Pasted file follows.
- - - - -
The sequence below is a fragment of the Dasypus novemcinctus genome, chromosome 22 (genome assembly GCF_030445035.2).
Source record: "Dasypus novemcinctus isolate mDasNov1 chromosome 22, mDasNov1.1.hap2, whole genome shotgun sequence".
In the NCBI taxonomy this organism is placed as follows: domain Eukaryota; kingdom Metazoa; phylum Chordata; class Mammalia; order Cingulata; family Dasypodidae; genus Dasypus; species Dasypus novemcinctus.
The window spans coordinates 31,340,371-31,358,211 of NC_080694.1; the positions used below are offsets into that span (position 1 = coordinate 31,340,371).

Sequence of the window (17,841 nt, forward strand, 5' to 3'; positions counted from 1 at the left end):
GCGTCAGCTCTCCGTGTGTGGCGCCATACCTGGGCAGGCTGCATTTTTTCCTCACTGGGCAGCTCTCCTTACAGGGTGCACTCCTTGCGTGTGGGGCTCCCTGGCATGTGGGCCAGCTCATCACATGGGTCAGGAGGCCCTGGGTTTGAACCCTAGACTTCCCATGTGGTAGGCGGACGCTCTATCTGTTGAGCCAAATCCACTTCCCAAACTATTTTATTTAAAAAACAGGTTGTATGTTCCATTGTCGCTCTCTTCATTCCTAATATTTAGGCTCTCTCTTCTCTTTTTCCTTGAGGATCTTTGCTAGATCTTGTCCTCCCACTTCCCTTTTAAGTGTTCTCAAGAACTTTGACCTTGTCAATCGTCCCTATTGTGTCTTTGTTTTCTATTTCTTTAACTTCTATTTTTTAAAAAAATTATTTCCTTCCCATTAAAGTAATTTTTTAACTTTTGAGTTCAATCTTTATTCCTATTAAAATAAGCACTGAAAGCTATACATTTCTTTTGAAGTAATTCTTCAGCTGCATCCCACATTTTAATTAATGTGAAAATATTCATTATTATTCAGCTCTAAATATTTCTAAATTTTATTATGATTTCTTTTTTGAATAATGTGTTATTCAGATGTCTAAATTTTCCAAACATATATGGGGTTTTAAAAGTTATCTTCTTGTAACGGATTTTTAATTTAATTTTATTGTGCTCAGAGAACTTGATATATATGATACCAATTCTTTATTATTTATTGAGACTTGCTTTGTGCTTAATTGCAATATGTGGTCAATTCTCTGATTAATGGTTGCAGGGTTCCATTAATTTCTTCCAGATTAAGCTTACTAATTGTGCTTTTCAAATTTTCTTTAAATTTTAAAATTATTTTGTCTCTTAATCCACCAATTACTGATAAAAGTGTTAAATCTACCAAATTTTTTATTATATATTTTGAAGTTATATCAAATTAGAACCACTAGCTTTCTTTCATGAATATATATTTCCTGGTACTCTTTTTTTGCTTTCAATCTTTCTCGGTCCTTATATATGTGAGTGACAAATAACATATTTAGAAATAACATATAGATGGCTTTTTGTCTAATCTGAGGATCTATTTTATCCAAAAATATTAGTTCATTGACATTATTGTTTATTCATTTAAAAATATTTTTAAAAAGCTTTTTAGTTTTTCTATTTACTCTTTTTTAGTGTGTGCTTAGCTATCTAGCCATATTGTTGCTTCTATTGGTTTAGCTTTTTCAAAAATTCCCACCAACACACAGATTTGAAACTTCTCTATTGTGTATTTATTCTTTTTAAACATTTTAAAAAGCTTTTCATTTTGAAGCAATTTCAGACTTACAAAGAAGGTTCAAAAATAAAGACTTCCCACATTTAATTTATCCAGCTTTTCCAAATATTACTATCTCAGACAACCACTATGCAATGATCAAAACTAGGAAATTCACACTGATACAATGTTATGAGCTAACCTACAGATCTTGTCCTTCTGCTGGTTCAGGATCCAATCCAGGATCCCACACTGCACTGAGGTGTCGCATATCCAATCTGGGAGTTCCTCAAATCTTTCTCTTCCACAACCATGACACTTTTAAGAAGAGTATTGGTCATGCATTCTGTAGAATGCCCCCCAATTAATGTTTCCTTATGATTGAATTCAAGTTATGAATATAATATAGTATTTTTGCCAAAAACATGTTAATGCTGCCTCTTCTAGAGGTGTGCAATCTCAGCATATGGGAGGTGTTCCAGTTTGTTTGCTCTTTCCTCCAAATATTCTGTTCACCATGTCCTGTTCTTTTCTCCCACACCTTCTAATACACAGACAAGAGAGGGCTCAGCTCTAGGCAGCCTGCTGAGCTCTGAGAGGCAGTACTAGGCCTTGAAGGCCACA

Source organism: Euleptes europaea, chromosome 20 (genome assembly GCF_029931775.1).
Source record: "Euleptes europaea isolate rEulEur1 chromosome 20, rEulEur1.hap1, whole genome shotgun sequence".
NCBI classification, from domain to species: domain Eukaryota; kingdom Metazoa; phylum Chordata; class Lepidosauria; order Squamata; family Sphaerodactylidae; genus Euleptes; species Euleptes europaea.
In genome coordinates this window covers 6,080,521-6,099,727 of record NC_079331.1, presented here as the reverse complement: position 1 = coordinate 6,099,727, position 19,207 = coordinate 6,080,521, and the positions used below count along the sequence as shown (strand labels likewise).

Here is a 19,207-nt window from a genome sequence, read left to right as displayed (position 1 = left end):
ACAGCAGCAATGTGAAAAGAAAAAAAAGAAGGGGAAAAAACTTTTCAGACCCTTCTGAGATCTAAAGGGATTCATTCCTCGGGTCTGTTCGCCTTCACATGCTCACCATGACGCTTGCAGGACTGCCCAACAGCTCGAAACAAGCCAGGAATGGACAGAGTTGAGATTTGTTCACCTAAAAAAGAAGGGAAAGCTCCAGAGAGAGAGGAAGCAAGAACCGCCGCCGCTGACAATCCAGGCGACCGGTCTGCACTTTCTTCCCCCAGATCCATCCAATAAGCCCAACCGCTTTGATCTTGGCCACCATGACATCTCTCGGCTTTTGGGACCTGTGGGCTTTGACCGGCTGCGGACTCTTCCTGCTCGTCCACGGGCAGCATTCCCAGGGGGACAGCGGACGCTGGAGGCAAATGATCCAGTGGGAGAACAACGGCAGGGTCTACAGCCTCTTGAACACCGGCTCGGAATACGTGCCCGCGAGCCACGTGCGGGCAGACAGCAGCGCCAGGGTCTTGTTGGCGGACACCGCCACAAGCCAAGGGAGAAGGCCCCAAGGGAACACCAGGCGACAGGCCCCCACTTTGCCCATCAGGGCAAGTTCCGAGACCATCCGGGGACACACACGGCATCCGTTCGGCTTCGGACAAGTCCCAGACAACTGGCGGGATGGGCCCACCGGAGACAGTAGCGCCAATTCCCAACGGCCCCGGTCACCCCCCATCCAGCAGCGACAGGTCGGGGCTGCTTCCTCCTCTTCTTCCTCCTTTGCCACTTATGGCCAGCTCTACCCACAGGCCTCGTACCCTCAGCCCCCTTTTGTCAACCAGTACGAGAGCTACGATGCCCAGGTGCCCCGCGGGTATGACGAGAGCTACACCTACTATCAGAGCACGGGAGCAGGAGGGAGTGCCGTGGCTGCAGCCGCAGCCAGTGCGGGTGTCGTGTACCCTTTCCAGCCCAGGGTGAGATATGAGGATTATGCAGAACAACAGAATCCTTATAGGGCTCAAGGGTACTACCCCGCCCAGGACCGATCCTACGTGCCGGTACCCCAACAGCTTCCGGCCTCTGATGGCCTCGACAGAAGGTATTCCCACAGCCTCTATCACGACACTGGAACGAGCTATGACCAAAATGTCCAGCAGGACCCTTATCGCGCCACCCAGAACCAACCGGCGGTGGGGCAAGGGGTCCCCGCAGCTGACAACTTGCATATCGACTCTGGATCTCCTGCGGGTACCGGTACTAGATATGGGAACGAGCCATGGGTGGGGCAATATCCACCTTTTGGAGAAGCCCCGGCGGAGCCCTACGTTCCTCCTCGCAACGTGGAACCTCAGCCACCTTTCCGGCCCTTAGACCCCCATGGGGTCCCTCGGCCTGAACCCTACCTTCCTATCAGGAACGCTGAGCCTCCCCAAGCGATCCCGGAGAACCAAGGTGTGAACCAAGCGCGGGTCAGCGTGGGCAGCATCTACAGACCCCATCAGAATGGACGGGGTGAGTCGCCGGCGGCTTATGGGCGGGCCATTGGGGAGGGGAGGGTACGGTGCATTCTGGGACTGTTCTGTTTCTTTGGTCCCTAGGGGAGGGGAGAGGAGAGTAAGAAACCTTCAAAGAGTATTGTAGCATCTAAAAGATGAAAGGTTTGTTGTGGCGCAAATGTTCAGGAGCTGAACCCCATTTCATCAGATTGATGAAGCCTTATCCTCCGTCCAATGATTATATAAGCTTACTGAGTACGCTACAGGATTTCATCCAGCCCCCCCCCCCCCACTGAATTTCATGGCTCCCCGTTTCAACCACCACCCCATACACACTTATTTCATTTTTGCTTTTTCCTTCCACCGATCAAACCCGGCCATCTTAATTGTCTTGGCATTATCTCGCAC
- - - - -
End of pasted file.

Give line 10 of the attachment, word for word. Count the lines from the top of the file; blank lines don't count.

In genome coordinates this window covers 6,080,521-6,099,727 of record NC_079331.1, presented here as the reverse complement: position 1 = coordinate 6,099,727, position 19,207 = coordinate 6,080,521, and the positions used below count along the sequence as shown (strand labels likewise).